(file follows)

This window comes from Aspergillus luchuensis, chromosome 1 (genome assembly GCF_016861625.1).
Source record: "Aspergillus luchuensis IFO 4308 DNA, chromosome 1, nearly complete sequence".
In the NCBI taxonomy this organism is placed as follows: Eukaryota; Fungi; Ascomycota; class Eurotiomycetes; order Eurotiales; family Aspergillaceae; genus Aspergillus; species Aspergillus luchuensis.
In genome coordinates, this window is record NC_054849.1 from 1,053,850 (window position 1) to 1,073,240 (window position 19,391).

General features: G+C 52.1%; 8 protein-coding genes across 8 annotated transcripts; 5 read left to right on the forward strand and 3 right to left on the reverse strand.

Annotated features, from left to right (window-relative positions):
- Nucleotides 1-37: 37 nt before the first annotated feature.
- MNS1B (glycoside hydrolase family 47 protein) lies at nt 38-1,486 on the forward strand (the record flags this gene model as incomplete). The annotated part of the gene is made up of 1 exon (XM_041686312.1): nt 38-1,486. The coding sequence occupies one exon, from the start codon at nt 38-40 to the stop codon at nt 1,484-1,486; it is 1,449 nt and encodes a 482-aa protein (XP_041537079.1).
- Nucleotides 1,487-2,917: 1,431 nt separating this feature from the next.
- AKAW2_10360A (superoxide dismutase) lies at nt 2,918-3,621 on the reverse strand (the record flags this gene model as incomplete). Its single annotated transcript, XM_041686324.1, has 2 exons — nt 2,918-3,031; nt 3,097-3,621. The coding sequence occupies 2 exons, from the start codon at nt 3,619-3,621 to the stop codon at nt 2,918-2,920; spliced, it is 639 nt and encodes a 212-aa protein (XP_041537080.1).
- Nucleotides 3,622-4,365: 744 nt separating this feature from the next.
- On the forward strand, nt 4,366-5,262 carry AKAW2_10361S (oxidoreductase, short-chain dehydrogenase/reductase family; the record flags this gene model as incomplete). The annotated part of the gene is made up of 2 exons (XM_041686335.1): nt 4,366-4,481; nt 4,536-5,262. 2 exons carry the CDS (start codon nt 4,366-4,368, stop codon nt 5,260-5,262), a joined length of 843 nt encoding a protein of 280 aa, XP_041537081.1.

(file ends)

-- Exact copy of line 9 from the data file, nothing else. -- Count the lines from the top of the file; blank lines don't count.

- Nucleotides 1,487-2,917: 1,431 nt separating this feature from the next.